In recent years, the news media, politicians, and educators have encouraged students to be primary in STEM fields — science, technology, engineering, and math. News reports emphasize that this is where the jobs and the money are.
But don’t be too quick to count the liberal arts out. Recent research is confirming what Charleston Southern alumni and current students have known all along. Fascinating new studies of the benefits of a liberal arts education are beginning to make the news.
Take the “South Carolina Projected Job Openings by Job Skill Needed” report, released by S.C. Department of Employment and Workforce, Occupational Projections Program, 2016-2026, which lists the top skills needed in the workplace. Topping the list are: active listening, speaking, reading comprehension, social perceptiveness, critical thinking, and writing.”
“All those skills are specifically taught in the required communication course at Charleston Southern,” said Dr. Dan Fultz, dean of the College of Humanities and Social Sciences. He points to the most significant problem people have when working with others — the inability to communicate. The liberal arts core required of all Charleston Southern graduates reinforces critical thinking, problem-solving, speaking, listening, and writing.
George Anders, author of You Can Do Anything: The Surprising Power of a “Useless” Liberal Arts Education, makes the case that liberal arts graduates have what it takes to make it in the job market. In a digital world where everyone is glued to their screens; knowing how to interact with others is crucial. Anders writes, “When the Association of American Colleges and Universities asked employers recently to list the most important skills college graduates should possess, strong speaking skills showed up at the very top.”
The Andrew W. Mellon Foundation’s recently released the report, “The Economic Benefits and Costs of a Liberal Arts Education,” points out the misconceptions about liberal arts graduates. Scott Jaschik’s article about the foundation’s report in Inside Higher Ed, said, “The study makes no claims that liberal arts grads out-earn those in, say, engineering. But the report says the claims that a liberal arts degree isn’t worth its cost or will hurt a graduate’s career prospects prove untrue. Specifically, the report says attending a liberal arts college for most students leads to meaningful economic mobility.”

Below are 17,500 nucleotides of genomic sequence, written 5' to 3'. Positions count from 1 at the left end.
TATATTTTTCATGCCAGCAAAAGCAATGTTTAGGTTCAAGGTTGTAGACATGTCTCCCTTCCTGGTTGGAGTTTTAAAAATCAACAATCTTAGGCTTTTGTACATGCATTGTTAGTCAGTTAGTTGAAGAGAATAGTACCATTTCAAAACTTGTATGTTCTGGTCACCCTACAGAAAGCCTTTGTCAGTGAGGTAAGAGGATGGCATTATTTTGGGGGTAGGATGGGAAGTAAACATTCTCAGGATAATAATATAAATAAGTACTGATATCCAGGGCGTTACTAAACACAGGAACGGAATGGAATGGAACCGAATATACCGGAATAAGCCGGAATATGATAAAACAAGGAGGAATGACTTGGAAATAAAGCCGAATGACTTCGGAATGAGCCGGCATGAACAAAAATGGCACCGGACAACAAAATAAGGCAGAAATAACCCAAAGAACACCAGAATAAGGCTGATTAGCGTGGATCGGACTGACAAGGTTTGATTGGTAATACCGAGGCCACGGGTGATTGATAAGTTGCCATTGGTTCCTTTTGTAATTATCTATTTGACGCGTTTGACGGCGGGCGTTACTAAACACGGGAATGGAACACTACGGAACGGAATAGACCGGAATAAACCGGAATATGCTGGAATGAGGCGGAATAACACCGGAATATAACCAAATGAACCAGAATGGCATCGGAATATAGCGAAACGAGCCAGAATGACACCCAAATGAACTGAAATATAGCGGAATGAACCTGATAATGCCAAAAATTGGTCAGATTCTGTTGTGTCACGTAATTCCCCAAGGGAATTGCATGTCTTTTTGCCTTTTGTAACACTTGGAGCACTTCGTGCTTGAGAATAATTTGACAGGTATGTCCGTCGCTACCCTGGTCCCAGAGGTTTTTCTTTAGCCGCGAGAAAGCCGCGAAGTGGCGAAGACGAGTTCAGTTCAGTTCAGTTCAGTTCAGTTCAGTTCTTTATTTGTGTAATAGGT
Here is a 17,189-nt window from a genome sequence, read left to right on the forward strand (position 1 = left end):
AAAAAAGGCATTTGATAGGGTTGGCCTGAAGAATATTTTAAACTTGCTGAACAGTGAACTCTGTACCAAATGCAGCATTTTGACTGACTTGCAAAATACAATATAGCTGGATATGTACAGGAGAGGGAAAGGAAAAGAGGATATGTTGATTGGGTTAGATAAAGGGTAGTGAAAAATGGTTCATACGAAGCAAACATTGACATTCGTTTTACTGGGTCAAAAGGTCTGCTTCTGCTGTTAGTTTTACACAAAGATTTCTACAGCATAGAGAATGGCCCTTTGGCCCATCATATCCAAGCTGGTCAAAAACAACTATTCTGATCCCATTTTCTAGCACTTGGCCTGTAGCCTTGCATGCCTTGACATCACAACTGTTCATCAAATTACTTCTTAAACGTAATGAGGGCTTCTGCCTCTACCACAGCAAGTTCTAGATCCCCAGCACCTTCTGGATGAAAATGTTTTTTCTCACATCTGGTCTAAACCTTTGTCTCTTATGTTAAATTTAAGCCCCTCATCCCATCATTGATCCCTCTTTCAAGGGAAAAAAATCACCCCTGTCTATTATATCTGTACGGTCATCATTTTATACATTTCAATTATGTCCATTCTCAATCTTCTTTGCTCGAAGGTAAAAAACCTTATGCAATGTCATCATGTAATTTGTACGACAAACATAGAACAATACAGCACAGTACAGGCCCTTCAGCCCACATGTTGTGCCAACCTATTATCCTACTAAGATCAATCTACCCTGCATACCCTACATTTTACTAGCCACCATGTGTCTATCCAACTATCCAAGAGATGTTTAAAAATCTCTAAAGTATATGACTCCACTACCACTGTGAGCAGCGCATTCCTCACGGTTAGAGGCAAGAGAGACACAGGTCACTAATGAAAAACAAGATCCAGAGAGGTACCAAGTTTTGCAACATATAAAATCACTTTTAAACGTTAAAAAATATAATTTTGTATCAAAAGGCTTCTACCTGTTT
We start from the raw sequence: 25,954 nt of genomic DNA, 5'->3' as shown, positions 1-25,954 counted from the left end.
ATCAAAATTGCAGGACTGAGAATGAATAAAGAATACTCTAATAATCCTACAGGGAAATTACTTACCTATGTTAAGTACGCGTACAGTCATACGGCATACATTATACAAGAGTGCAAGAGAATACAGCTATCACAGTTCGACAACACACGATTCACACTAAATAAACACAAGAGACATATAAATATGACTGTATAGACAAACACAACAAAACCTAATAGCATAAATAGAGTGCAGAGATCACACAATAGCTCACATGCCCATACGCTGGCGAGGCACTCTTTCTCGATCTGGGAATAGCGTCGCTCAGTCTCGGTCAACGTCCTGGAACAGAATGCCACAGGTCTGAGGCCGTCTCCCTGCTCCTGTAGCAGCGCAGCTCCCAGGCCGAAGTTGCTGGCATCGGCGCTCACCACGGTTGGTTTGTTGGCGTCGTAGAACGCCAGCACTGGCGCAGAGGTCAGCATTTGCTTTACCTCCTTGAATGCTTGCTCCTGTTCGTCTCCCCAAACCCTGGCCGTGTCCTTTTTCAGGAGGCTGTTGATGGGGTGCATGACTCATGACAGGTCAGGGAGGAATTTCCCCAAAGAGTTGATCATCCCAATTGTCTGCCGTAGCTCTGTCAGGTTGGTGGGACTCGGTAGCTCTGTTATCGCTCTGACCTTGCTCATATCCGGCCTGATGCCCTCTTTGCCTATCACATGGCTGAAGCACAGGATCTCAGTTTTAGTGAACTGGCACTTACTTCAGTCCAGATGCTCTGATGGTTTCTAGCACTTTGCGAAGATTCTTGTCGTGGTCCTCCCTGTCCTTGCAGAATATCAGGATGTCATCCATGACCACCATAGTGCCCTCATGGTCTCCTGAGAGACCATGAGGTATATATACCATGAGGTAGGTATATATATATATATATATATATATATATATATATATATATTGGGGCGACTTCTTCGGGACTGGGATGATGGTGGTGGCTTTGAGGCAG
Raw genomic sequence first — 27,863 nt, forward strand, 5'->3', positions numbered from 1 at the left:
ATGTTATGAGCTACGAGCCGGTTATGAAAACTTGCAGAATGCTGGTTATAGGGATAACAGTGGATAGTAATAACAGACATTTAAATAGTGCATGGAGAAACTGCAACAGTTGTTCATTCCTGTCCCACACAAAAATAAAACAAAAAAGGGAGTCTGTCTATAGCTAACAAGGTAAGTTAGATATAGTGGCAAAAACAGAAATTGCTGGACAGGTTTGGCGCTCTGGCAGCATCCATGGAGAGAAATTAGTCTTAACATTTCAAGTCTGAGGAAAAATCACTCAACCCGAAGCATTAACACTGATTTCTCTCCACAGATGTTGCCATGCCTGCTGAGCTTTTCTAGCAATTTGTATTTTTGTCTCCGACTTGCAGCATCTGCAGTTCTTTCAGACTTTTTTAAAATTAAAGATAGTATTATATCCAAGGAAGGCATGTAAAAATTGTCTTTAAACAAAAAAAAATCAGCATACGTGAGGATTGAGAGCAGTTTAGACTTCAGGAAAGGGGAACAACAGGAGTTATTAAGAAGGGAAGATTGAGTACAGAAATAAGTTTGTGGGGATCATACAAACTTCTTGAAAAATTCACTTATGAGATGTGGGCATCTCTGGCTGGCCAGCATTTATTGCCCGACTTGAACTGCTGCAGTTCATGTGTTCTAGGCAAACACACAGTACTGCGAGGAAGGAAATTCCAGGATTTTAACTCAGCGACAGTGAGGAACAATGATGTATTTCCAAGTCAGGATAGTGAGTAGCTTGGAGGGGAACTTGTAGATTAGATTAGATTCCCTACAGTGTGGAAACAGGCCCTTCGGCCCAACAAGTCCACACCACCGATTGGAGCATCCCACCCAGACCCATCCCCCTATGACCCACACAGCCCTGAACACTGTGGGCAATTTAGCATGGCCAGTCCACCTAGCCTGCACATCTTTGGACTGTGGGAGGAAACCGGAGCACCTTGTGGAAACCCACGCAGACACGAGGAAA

“The Charleston Metro Talent Demand” report for 2017-2022 lists 12 occupations with the highest percentage of growth in the area. Of those 12 occupations, Charleston Southern University offers degree programs that directly relate to nine of them. These are degrees such as computer science, cybersecurity, project management, nursing, physician assistant studies, human resource management, education, financial management, and in the creation process, engineering.
Charleston Southern also makes a strong showing in degrees that correlate to the “Fastest Growing Occupations in South Carolina,” released by the U.S. Bureau of Labor Statistics, with degree programs in physician assistant studies, software developers and applications, mental health counselors, mathematicians, nursing instructors and postsecondary teachers, and in the creation process, a physical therapy program.
While many of these areas are STEM-related, the CSU graduate possesses a firm grounding in the humanities through the Liberal Arts Core that all undergraduates complete. Employers are finding the skills needed to navigate today’s business world are lacking in many strictly STEM-trained graduates. Where are they turning to find those with the skill to articulate the big picture to engineers, computer technicians, etc.? They are turning to graduates trained in liberal arts.
Stephen Slappey ’15, Co-owner of Creative Consulting, said, “As a business owner, it is very important to hire not just qualified employees but ones that will have the right mindset and attitude for the job. After many rounds of hiring, there is one rule that we always abide by here at Creative Consulting. You can teach anyone the tricks of your trade. You can train someone to do exactly what you need them to do at their job. What you can’t teach are soft skills and the drive and hunger to do their very best at what you need them to do. We have hired many employees from Charleston Southern, and without a doubt, each of their graduates, especially the ones that have gone through their internship program, have those two necessary skills in spades. I always start my hiring process with an email to Charleston Southern University.”
Dr. Todd Ashby, dean of the CSU College of Science and Mathematics, is a STEM advocate, but he also advocates for training in the liberal arts. He said, “I strongly believe every student should be grounded in the liberal arts. Every student should be introduced to the greatest things said, written and done (as in the case of the sciences). Also, liberal arts education teaches a student to think critically, reason, and find answers for themselves. These are perhaps the most important skills we can instill in a student and will prove invaluable to, among others, the scientist or mathematician.”